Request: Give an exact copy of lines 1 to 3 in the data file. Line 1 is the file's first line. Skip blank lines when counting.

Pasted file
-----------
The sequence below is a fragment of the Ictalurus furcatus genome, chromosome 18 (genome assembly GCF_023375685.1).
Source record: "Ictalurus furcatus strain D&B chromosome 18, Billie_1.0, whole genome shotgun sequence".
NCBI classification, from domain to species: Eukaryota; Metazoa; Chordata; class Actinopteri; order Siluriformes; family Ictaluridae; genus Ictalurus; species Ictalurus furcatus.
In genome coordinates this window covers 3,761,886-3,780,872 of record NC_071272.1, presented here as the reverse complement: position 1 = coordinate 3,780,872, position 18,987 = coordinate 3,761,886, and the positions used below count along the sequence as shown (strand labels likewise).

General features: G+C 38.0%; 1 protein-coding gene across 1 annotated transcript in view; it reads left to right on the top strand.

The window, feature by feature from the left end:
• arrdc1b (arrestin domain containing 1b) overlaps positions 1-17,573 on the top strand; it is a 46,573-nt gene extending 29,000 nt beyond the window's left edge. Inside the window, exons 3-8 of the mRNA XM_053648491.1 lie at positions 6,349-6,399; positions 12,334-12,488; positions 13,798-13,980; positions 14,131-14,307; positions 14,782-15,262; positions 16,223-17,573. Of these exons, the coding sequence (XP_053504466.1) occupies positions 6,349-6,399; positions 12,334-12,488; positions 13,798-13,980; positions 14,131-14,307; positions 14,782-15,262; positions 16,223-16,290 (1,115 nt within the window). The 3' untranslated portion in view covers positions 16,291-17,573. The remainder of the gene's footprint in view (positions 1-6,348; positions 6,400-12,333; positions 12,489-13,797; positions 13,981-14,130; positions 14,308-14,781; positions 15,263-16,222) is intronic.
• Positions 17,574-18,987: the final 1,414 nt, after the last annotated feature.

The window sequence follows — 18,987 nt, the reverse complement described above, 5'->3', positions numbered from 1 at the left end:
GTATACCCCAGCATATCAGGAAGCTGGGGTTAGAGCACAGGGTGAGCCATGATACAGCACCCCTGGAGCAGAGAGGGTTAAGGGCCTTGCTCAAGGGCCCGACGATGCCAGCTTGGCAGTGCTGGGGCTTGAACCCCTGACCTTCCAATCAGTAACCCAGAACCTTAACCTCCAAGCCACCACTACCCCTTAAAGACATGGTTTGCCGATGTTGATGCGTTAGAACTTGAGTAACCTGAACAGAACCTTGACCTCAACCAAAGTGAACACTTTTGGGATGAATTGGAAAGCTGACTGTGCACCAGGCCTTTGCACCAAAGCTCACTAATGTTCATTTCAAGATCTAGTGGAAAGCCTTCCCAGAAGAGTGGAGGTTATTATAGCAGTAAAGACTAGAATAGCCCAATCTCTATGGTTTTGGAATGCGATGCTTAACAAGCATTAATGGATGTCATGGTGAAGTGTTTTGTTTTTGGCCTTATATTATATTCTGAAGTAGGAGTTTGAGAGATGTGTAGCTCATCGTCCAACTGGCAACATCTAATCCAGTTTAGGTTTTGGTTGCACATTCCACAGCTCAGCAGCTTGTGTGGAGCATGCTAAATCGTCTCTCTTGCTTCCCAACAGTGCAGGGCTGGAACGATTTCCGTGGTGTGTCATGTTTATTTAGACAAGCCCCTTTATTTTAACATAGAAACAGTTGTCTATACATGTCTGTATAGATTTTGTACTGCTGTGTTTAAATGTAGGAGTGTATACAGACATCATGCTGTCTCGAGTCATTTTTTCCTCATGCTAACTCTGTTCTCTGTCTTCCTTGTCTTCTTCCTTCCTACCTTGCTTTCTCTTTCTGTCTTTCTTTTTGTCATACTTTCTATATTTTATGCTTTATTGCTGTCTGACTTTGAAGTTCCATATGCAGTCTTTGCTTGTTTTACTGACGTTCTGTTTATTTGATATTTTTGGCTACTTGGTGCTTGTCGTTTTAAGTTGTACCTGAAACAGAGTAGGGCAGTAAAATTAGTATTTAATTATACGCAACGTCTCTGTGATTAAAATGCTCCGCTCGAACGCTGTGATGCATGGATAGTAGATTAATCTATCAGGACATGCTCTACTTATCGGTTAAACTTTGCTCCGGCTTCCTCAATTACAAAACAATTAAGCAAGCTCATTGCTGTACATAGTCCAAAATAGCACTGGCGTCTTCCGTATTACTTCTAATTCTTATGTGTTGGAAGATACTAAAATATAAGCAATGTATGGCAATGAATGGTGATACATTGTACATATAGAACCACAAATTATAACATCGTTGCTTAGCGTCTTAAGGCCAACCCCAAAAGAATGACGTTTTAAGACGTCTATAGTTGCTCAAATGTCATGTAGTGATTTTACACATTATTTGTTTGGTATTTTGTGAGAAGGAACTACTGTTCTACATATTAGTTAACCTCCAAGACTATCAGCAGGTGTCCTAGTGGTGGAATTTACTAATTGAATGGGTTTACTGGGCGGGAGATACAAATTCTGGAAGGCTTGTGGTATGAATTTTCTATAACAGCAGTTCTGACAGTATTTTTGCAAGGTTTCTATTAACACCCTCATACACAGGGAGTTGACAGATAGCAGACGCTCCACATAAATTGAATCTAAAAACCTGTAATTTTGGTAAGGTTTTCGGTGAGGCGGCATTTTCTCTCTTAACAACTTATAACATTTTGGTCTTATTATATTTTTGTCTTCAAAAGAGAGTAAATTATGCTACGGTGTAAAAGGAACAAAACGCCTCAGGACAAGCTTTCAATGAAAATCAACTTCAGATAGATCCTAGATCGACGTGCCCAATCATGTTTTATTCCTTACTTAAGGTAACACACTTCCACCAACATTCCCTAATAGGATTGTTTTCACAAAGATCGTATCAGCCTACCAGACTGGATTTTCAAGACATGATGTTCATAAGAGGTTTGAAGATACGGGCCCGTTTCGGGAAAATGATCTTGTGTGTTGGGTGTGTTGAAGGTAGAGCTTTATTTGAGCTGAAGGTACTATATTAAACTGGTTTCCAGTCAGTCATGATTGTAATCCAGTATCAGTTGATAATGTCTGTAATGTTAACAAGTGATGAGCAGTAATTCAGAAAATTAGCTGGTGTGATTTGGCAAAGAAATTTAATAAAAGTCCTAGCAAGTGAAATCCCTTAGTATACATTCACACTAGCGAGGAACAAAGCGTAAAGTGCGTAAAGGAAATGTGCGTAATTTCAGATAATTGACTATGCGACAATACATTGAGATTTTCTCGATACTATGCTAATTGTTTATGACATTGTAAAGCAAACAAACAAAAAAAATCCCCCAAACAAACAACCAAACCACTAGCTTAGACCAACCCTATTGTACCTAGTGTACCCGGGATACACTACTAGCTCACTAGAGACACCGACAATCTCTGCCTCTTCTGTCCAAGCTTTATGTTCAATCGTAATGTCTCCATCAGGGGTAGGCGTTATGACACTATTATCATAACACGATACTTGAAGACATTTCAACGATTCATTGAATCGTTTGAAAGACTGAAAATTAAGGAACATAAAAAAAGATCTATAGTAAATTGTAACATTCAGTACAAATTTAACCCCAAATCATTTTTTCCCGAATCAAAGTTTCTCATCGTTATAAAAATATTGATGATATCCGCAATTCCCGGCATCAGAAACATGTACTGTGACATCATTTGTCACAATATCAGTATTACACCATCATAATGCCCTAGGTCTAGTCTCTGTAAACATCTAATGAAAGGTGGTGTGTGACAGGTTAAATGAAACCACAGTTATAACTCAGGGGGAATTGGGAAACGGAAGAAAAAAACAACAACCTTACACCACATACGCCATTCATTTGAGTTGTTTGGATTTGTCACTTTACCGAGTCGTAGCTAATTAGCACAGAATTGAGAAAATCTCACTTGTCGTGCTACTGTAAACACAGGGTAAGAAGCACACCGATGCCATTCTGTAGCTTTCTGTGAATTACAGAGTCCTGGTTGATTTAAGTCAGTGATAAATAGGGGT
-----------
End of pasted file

The sequence below is a fragment of the Ictalurus furcatus genome, chromosome 18 (genome assembly GCF_023375685.1).
Source record: "Ictalurus furcatus strain D&B chromosome 18, Billie_1.0, whole genome shotgun sequence".
NCBI classification, from domain to species: Eukaryota; Metazoa; Chordata; class Actinopteri; order Siluriformes; family Ictaluridae; genus Ictalurus; species Ictalurus furcatus.